Time: March 9, 2017 to April 8, 2017
Location: Art Projects International
Street: 434 Greenwich Street, Ground Floor
City/Town: New York
Website or Map: http://www.artprojects.com/in…
Event Discipline: exhibition
Organized By: a4 - Network Admin
Latest Activity: Mar 9
MARCH 7 - APRIL 8, 2017 ART PROJECTS INTERNATIONAL
Reception: Thursday, March 16, 6-8pm
Art Projects International is pleased to present Presence, a three-artist exhibition on view from March 7 to April 8, 2017. The artists Richard Tsao, Seokmin Ko and Zhang Jianjun explore the nature of presence. This special presentation will coincide with Asia Week New York.
Richard Tsao's color-saturated mixed-media work takes extended periods of time to unfold and is created by pooling and flowing pigments, allowing natural chance to have its say. The works on view including Glacier and Solar and Solaris are works created in Tsao's specially designed "flood room" studio. Those familiar with Tsao's work will recognize his unrestrained use of color which seems to appropriately present itself in just the right balance. With pigment thoroughly encrusting the canvas or wood supports and with sections of the encrustations sticking out well beyond the supports' edges, Tsao's works are less painted than accumulated—they may be years in the making.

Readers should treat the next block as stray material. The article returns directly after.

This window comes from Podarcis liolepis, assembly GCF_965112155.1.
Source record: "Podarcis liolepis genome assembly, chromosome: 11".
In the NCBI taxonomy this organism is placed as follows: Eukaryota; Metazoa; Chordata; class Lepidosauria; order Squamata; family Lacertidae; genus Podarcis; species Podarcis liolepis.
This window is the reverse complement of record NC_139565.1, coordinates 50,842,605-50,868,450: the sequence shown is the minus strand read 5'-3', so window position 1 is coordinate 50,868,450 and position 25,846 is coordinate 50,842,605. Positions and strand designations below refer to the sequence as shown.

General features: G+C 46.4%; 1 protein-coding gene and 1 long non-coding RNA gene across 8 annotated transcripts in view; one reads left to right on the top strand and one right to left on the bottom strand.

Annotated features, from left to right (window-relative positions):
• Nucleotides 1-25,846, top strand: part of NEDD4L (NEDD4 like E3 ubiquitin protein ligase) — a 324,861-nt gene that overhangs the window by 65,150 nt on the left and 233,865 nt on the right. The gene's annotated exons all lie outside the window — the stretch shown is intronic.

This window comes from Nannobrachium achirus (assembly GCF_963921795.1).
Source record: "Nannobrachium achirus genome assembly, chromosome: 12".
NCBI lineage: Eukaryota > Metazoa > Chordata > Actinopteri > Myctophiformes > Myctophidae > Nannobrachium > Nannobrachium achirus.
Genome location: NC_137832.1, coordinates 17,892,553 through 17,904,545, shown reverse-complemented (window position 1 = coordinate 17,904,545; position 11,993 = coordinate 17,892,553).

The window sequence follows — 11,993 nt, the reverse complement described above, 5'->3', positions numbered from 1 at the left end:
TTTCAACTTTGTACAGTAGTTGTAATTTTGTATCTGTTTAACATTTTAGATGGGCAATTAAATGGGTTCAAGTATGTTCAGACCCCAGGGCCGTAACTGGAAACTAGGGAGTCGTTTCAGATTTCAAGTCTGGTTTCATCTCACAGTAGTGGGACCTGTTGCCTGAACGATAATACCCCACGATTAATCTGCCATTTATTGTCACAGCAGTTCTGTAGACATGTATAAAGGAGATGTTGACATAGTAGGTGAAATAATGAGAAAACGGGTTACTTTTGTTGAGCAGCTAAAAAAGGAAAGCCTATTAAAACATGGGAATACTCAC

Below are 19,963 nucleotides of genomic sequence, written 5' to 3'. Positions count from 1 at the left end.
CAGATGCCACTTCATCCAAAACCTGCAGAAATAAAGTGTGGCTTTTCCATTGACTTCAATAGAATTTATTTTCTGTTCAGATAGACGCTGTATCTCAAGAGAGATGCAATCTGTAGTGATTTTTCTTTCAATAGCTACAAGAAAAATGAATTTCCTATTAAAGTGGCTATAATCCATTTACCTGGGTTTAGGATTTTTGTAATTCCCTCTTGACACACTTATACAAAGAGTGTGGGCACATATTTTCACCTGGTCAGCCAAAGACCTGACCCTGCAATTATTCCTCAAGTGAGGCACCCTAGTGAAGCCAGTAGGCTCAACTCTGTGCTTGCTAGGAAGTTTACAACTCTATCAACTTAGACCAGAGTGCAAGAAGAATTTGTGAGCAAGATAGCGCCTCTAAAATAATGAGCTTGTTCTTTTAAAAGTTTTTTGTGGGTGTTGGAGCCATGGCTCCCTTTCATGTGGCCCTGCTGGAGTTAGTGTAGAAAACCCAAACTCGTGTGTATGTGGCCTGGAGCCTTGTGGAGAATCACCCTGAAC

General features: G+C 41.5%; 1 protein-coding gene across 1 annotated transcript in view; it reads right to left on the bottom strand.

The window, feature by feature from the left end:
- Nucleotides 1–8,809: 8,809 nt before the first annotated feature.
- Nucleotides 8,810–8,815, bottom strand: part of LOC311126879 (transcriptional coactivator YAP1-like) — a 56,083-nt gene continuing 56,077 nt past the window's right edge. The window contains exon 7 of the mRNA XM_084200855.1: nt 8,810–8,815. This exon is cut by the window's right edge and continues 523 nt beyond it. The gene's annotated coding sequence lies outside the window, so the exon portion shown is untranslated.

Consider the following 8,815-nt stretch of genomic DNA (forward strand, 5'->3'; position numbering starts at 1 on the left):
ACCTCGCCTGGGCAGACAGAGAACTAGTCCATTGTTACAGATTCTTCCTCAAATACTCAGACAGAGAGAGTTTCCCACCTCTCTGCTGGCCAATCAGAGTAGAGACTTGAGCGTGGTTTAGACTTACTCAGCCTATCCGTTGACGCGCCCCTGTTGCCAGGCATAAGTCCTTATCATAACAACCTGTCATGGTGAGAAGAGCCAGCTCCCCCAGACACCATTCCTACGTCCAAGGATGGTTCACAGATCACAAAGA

A comprehensive survey of Seokmin Ko's widely acclaimed photographic series The Square includes 15 photographs some of which are on view for the first time. In Ko's The Square—a multi-year, ongoing project—a mirror shown reflecting its surrounding is held in a field, or in the sea, or on a road. Two hands gripping the mirror's edge are the only clue of the holder's presence. In The Square 08, a mirror leans against a tree and the holder's gloves are simply placed. No person is visible yet the gloves stand in for the human.
In Zhang Jianjun's photographs from his Vestiges of a Process series "rough" paper is used to hold the image and draw attention to itself. The images of Shanghai Shi-Ku-Men architecture, a blending of European and Chinese styles from the 20's and 30's, are stamped with official looking red markings that read "tear down." Once existing in consort with real buildings marked for destruction, now—that the buildings are gone—Zhang's art works are the most real thing left even as they announce themselves as only paper. It is this paper's interplay with the real that points to the fluidity between idea, thing, document and memory.
Click here for more information.